BRIDGETOWN, Barbados — Directors of public prosecutions (DPPs) from the Caribbean came together at a conference to discuss some of the major challenges they face in prosecuting serious organised crime in the region and to explore ways of overcoming the changing manifestations of criminality.
Barbados, OECS countries, Jamaica, Guyana, Trinidad and Tobago, Bahamas, Belize and the British Overseas Territories were all represented.
Conference delegates heard presentations from leading international experts in various areas of criminal law, including Eugene Otuonye QC, head of Turks and Caicos Integrity Commission; Pam Bowen, human trafficking policy expert, UK Crown Prosecution Service; Kevin Rosen of Cyberforensics; and Margaret O’Malley from the US Department of Justice. Topics discussed included corruption, human trafficking and serious organised crime, cybercrime and the importance of international cooperation.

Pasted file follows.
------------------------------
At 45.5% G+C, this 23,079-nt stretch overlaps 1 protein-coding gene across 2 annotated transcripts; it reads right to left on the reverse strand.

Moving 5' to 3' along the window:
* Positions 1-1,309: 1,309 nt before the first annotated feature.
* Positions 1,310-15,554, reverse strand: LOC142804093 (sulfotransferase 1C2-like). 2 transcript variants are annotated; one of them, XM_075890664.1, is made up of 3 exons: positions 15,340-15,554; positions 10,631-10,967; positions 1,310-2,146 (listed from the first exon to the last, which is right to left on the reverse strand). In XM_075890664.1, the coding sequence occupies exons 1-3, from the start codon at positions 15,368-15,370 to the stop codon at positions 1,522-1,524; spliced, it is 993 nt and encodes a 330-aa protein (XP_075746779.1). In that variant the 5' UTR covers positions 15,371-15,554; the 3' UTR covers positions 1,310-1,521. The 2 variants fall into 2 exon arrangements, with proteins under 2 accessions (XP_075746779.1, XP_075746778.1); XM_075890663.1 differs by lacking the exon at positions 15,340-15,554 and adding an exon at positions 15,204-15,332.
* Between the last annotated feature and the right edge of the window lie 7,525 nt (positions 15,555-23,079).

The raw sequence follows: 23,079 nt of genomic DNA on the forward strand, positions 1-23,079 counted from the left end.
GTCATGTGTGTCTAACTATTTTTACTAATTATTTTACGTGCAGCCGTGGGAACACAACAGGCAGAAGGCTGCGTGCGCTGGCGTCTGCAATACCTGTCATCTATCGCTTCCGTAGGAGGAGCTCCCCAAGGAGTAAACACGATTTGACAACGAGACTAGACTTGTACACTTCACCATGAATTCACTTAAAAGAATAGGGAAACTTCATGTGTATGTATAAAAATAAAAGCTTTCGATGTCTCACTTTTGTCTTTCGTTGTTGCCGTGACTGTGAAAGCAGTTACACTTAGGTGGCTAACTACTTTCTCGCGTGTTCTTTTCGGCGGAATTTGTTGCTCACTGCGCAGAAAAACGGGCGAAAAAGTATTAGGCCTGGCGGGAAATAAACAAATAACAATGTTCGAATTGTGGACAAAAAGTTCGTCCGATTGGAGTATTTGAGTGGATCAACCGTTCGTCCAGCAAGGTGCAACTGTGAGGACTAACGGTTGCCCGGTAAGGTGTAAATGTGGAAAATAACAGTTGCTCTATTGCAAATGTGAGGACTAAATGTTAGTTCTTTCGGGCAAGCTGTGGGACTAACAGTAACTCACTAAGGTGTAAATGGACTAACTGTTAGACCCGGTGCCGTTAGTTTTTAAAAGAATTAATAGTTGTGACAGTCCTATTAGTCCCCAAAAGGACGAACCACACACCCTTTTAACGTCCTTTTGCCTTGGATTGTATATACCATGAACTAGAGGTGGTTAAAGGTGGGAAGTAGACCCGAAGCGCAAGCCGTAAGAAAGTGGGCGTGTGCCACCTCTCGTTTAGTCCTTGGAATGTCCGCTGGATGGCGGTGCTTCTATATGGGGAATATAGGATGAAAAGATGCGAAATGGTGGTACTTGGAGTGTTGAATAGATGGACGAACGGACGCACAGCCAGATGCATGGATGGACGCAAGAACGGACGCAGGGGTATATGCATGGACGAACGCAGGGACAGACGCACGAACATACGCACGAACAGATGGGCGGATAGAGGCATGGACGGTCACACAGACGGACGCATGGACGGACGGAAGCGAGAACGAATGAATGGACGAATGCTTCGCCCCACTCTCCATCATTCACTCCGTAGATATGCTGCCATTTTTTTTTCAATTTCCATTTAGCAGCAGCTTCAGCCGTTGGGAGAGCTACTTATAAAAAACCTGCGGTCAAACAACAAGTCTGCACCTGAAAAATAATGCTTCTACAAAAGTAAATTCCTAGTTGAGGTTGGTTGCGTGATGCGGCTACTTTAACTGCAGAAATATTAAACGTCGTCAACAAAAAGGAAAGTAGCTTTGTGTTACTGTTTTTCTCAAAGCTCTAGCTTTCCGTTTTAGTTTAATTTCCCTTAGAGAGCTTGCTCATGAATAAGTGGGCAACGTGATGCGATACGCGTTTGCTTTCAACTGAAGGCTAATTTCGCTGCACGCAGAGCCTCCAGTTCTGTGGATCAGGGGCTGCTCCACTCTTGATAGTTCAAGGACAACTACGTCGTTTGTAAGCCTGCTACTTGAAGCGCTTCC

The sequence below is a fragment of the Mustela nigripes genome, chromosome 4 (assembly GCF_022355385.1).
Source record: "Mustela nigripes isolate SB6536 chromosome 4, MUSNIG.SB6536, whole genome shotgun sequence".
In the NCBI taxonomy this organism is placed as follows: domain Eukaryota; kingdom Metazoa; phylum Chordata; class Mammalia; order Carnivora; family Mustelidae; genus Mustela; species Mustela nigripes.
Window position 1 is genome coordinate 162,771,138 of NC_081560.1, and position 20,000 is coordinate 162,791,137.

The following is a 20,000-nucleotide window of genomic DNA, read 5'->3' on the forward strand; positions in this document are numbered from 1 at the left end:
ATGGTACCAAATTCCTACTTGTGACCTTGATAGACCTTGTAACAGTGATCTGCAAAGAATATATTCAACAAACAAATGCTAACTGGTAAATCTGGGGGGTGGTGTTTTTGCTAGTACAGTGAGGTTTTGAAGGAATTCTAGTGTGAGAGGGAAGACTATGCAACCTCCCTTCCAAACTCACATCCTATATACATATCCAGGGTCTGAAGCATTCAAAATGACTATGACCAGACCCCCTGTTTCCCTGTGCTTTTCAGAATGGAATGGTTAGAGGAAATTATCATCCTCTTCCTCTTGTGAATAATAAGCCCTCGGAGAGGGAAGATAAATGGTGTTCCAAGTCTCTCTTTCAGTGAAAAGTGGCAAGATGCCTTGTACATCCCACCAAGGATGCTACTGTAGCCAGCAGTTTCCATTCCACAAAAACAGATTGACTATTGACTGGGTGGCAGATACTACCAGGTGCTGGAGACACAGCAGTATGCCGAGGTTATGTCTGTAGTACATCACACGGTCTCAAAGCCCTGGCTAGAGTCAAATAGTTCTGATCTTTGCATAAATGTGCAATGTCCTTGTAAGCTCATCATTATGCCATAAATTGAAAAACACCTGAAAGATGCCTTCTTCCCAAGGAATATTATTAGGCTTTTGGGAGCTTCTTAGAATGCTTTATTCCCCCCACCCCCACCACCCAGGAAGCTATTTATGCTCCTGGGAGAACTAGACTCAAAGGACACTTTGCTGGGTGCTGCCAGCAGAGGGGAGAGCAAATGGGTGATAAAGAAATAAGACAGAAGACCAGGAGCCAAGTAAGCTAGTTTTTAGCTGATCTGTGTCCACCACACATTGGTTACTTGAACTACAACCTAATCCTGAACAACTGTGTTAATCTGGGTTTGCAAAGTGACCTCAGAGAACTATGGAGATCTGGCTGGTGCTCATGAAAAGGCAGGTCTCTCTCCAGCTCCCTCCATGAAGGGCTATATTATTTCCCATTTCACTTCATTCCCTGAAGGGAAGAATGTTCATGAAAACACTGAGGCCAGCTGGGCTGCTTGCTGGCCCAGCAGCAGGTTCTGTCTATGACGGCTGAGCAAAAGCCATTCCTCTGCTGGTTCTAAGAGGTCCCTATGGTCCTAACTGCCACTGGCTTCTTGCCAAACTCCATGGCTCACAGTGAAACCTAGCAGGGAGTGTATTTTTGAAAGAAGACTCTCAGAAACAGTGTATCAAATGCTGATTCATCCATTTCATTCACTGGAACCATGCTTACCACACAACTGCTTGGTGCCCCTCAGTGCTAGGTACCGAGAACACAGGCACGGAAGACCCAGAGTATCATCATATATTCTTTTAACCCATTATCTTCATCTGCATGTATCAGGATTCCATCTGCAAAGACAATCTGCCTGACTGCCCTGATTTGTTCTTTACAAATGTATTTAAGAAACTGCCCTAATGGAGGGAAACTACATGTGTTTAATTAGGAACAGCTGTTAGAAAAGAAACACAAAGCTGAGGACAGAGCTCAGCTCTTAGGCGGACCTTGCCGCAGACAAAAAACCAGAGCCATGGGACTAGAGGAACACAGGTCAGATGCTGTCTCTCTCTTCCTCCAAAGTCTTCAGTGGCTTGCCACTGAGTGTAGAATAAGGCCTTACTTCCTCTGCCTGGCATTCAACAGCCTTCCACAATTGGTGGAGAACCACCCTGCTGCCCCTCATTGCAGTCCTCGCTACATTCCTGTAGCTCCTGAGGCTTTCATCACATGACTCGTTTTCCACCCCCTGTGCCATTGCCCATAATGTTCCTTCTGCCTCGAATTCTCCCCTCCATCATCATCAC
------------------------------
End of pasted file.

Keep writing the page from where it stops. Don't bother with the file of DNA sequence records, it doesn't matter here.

Criminal justice adviser to Barbados and the Eastern Caribbean, Sirah Abraham, whose post is funded by the United States and the United Kingdom, jointly hosted the conference with the criminal justice adviser to the British Overseas Territories.
Donna Babb-Agard QC, DPP from Barbados, praised the timeliness of the conference.
She said, “At a time when transnational serious organised crime impacts every single country and territory, it is extremely important that prosecutors should work collaboratively. This conference has allowed us to establish excellent working relationships across the region.”